I've been doing some reading recently and have encountered the Law of Demeter. Now some of what I've read makes perfect sense e.g. the paperboy should never be able to rifle through a customers pocket, grab the wallet and take the money out. The wallet is something the customer should have control of, not the paperboy.
What throws me about the law, maybe I'm just misunderstanding the whole thing, is that stringing properties together with a heirarchy of functionality/information can be so useful. e.g. .NETs HTTPContext class.
Wouldn't code such as :
If DataTable.Columns.Count >= 0 Then DataTable.Columns(0).Caption = "Something" End If
Dim strUserPlatform as string = HttpContext.Current.Request.Browser.Platform.ToString()
If NewTerm.StartDate >= NewTerm.AcademicYear.StartDate And NewTerm.EndDate <= NewTerm.AcademicYear.EndDate Then ' Valid, subject to further tests. Else ' Not valid. End If
be breaking this law? I thought (perhaps mistakenly) the point of OOP was in part to provide access to related classes in a nice heirarchical structure.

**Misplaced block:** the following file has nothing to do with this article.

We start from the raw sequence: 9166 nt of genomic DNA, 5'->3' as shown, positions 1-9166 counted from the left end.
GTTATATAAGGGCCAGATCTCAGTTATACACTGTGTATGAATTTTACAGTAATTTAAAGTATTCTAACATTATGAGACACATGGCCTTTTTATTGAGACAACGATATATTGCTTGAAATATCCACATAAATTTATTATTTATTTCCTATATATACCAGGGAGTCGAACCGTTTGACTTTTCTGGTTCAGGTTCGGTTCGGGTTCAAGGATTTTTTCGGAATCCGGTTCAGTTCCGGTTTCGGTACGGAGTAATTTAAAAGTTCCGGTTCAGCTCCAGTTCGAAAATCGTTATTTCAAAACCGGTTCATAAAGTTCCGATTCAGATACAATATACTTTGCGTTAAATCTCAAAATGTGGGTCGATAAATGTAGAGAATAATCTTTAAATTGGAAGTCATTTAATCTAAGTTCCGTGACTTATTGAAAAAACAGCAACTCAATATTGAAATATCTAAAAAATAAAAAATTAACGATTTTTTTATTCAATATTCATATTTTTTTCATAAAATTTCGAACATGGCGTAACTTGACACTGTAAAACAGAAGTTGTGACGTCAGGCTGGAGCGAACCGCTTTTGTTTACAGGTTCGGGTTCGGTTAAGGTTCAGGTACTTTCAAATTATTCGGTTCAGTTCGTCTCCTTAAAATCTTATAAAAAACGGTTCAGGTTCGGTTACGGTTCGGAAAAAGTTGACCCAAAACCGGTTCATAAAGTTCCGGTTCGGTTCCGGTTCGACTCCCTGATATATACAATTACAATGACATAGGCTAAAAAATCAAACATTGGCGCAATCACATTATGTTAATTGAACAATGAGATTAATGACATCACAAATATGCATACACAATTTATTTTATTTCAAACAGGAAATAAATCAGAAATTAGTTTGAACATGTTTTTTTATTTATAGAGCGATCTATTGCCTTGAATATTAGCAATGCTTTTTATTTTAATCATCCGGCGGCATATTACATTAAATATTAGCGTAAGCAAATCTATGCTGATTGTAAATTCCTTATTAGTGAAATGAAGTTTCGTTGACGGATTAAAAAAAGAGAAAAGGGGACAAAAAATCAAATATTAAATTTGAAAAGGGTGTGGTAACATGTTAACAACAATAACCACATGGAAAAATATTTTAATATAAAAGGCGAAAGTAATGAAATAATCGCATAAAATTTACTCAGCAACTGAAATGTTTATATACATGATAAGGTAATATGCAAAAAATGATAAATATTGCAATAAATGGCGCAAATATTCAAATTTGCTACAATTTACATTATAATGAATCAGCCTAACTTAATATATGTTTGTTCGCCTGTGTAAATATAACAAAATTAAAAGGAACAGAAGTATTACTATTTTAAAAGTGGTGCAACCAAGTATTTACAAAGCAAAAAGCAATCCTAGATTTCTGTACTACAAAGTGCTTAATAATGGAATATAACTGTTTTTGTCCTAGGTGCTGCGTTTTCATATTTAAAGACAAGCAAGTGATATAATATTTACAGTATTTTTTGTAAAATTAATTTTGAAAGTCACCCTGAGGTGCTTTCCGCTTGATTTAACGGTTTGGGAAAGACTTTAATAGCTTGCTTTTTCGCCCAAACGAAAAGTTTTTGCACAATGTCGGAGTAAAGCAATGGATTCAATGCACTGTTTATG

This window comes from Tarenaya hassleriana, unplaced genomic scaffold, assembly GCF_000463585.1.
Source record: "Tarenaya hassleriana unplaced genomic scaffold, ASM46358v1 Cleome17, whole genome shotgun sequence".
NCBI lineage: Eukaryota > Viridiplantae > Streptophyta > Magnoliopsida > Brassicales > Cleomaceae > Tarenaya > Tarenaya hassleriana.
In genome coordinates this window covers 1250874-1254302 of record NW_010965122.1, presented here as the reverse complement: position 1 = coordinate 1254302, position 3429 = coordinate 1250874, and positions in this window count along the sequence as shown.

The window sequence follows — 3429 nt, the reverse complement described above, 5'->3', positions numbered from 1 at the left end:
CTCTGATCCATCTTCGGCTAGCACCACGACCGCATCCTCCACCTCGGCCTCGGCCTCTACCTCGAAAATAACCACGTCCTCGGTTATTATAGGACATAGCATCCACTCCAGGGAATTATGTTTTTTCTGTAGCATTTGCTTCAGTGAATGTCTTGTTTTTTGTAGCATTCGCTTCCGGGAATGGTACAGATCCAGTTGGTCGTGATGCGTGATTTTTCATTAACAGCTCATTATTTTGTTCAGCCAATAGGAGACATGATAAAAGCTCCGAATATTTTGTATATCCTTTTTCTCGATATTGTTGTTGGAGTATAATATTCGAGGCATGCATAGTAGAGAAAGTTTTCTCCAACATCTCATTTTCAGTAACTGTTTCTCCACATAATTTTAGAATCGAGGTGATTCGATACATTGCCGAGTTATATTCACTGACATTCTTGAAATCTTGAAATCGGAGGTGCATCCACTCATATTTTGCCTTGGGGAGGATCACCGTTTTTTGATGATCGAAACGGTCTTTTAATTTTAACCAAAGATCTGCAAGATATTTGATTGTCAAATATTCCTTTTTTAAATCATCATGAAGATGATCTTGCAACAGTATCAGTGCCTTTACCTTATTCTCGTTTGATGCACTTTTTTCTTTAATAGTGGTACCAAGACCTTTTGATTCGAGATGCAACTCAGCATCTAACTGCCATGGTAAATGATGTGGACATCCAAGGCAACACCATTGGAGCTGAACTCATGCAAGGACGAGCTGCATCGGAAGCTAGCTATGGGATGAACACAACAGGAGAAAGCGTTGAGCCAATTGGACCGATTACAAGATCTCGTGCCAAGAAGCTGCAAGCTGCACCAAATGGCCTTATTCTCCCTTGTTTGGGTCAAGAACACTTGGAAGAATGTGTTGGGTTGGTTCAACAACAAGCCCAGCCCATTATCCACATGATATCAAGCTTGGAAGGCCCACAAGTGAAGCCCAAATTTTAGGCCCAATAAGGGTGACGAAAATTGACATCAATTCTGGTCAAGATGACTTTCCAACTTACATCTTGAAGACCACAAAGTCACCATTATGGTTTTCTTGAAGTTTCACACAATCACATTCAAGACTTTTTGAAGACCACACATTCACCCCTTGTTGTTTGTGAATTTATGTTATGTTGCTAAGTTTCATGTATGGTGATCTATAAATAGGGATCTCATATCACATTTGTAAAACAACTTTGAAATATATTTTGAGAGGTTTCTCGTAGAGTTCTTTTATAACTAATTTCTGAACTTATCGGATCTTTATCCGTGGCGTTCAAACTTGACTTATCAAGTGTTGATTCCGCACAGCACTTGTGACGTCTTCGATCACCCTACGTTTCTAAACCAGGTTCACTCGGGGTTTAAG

I like, for example, the idea of referencing a utility toolkit that can be used by page classes to avoid repetitive tasks, such as sending emails and encapsulating useful string methods:
Dim strUserInput As String = "London, Paris, New York" For Each strSearchTerm In Tools.StringManipulation.GetListOfString(strUserInput, ",") Dim ThisItem As New SearchTerm ThisItem.Text = strSearchTerm Next
Any clarity would be great...at the moment I can't reconcile how the law seems to banish stringing properties and methods together...it seems strange to me that so much power should be disregarded? I'm pretty new to OOP as some of you might have guessed, so please go easy :)